- The Washington Times - Friday, October 27, 2006

The subplot involving the Poet and Brendan Haywood is expected to receive a pouting check today, assuming Eddie Jordan entrusts the center position to the one who pens sonnets.

Haywood rarely holds up well if his derriere is planted against a seat cushion at tip-off.

The challenge before Haywood is to show he can absorb the blow to his psyche and move past the bouts of pouting and sulking, if not the bursts of giggling on the far end of the bench.

The latter could be helped by the departure of his partner in giggling, Jared Jeffries.

Their urge to giggle sometimes lacked a proper sense of timing, such as in the waning minutes of a lost cause.

The most committed players rarely find a setback to be amusing, which is why the NBA employs a cooling-off period following a game.

Haywood and Jordan have advanced the notion that their previously fractured relationship is on the mend, fueled no doubt by the coach’s contract extension in the summer.

The uneasy nature of the relationship emanated from Haywood, of course, because coaches can be exceedingly simple creatures at times.

They show favoritism to players who produce, who care and who increase a team’s quality of life.

It is not really complex, except to a player who cannot grasp why a coach would be upset with a 7-footer who barely ends up with more rebounds than the munchkin known as Earl Boykins in a game.

Or a 7-footer who collects one rebound in the first half.

Or a 7-footer who refuses to make eye contact with a coach after being removed from a game.

Or a 7-footer who works himself into a high-energy lather at the sight of Tyson Chandler, only to disappear in subsequent games.

Haywood has adopted an all-or-nothing bent in his five seasons with the Wizards.

He can lift your spirits one night and then break your heart the next.

Jordan and the Wizards are hoping Haywood is able to eliminate his mentally induced habit of disappearing for significant stretches of the season.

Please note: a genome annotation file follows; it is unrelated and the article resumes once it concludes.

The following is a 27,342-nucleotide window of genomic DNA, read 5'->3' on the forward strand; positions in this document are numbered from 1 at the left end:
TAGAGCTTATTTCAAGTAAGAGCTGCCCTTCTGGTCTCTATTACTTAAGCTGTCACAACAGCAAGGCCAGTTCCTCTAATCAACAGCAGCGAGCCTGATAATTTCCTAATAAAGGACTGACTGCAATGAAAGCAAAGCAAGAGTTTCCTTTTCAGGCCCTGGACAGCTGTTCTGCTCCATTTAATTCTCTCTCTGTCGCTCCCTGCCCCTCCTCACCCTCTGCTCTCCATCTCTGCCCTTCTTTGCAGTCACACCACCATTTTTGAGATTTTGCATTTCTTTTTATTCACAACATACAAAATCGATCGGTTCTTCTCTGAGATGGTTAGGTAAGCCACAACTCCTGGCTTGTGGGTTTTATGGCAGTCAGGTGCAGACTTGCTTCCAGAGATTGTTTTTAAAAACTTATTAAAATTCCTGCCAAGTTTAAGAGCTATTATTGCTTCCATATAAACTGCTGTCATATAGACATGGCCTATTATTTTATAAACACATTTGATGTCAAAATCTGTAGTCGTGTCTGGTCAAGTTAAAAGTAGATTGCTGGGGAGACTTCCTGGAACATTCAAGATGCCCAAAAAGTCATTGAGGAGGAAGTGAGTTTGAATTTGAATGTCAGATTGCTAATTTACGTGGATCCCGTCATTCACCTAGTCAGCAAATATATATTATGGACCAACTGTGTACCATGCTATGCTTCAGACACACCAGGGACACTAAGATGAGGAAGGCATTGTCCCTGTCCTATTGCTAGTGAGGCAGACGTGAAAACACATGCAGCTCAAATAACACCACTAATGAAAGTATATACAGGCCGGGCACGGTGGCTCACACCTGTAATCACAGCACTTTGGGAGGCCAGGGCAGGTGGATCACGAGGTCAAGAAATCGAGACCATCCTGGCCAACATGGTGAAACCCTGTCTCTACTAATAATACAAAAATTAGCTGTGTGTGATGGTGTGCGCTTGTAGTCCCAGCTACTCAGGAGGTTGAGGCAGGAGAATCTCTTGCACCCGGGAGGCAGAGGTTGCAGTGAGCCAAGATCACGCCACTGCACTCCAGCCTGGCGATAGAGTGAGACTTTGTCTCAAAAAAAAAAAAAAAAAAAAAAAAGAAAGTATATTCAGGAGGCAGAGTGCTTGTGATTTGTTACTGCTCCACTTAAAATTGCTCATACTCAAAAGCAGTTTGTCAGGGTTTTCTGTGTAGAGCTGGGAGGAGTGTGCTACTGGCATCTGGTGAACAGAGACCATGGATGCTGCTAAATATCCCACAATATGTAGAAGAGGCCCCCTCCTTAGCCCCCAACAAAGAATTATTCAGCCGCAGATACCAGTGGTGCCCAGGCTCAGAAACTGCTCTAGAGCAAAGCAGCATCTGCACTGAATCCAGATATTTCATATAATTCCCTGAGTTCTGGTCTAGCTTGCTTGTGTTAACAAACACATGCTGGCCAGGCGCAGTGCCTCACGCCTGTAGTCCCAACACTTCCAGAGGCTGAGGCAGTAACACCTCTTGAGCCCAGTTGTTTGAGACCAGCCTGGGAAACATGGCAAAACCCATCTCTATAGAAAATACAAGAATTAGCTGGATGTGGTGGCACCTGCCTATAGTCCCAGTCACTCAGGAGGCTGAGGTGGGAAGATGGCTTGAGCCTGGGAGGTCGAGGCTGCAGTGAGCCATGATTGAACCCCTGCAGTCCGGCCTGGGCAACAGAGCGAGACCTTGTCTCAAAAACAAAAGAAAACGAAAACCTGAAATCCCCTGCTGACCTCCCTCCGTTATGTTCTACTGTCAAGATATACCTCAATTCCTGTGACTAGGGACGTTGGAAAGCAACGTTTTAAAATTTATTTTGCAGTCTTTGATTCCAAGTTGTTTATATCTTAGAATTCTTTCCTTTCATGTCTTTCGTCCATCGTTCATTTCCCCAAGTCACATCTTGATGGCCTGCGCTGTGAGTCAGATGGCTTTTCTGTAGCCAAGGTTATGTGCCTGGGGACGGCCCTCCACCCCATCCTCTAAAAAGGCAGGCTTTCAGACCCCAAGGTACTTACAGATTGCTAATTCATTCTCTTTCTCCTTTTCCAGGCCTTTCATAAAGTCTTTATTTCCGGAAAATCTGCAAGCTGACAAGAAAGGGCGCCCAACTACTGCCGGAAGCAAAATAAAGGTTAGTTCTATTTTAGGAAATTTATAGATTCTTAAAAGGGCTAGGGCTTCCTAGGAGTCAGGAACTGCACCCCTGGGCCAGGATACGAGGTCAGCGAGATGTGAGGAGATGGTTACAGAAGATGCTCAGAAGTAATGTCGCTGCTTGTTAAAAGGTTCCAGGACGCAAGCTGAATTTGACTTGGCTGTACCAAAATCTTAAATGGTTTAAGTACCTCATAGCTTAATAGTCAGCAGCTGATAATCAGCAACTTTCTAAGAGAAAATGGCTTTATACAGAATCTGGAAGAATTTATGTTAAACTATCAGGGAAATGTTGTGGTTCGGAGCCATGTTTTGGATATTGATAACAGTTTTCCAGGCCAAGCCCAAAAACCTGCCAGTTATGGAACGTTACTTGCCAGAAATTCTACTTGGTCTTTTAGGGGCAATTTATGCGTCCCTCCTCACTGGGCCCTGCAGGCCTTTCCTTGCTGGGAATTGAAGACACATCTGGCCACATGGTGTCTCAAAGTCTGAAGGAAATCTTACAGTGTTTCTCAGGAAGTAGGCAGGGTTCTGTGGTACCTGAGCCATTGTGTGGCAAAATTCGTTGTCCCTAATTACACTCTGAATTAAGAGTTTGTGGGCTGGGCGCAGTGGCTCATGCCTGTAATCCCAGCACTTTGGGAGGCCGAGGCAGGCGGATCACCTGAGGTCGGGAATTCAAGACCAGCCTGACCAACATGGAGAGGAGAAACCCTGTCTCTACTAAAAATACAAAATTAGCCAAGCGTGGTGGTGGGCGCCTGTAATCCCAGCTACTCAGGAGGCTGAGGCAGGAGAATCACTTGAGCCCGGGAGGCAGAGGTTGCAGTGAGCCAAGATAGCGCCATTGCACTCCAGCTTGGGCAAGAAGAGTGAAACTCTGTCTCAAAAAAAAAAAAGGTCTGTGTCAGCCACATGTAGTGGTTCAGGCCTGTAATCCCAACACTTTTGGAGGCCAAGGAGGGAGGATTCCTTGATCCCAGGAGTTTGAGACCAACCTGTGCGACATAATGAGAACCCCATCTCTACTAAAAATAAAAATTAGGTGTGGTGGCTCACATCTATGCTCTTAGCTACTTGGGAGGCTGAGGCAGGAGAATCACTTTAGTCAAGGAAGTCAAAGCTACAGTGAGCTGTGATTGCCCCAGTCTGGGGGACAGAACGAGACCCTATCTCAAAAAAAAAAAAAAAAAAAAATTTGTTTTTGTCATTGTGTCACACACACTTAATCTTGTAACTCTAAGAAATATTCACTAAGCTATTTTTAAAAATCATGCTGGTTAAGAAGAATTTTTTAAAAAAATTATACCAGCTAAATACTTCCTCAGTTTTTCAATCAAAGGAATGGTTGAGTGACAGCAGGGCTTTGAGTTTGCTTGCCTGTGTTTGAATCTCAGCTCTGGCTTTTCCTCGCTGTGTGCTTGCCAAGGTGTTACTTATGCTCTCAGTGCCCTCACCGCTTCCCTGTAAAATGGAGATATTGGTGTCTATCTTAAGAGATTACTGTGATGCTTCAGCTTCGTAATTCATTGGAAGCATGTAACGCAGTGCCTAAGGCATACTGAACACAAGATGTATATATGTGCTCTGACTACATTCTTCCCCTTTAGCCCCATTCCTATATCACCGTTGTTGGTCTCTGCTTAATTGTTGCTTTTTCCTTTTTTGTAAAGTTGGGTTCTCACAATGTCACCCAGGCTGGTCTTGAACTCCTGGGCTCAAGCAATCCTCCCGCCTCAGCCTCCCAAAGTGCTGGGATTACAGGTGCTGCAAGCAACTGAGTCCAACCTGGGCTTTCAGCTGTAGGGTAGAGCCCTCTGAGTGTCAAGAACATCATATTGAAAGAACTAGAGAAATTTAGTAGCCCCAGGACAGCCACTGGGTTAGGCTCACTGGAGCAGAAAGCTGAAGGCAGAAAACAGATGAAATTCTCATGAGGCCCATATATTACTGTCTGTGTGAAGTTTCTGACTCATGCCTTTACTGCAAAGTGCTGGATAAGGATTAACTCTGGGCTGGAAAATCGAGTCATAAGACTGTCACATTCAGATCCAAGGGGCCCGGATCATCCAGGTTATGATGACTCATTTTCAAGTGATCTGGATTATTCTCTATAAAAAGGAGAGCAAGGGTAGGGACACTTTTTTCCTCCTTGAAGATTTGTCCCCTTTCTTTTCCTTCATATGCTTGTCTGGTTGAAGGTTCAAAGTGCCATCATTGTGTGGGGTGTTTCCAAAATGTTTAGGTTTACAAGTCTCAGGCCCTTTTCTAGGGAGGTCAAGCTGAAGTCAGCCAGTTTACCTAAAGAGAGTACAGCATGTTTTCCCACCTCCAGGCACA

This would ease the back strain of mail carriers, obligated to dump fliers on the public that carry Haywood’s mug shot, with the requisite question: Have you seen this man?

The Poet, unlike Haywood, always has had a feistiness about him, whether with a ball or pen in his hand.

His curse is being short in stature for a center, short on skills and short on good health the last two seasons.

His up-and-under move on offense, a favorite of his and the referees who police traveling violations, is no threat to join the ones perfected by Kevin McHale and Hakeem Olajuwon.

Yet the understated usefulness of the Poet, if healthy, was revealed in his contract season in 2004, when he averaged 8.9 points and 6.7 rebounds.

The Wizards don’t expect to have an All-Star at center. But they do expect their center to show up with conviction each game.

As it turns out, the call to the Poet is the team’s first test of the season instead of the Cavaliers.

The parsing of Haywood’s reaction to the news will be accompanied by the reading of his body language.

The last time Haywood was challenged in so public a way, he took exception to the fact that Antawn Jamison received a courtesy call from Jordan and he did not.

It could be noted that one earned the courtesy because of an All-Star season and the other did not.

This is not the Egalitarian Basketball Association, after all.

But that is another time in the relationship between Jordan and Haywood.

Or so both parties have insisted this month.

Haywood should realize by now the season is long and fraught with ups and downs.

He will have plenty of chances to show the faultiness of Jordan’s thinking.

Otherwise, as extra motivation, the Wizards could place a life-size cutout of Chandler next to Haywood’s locker and take it to the all road games, except the one against the Hornets.

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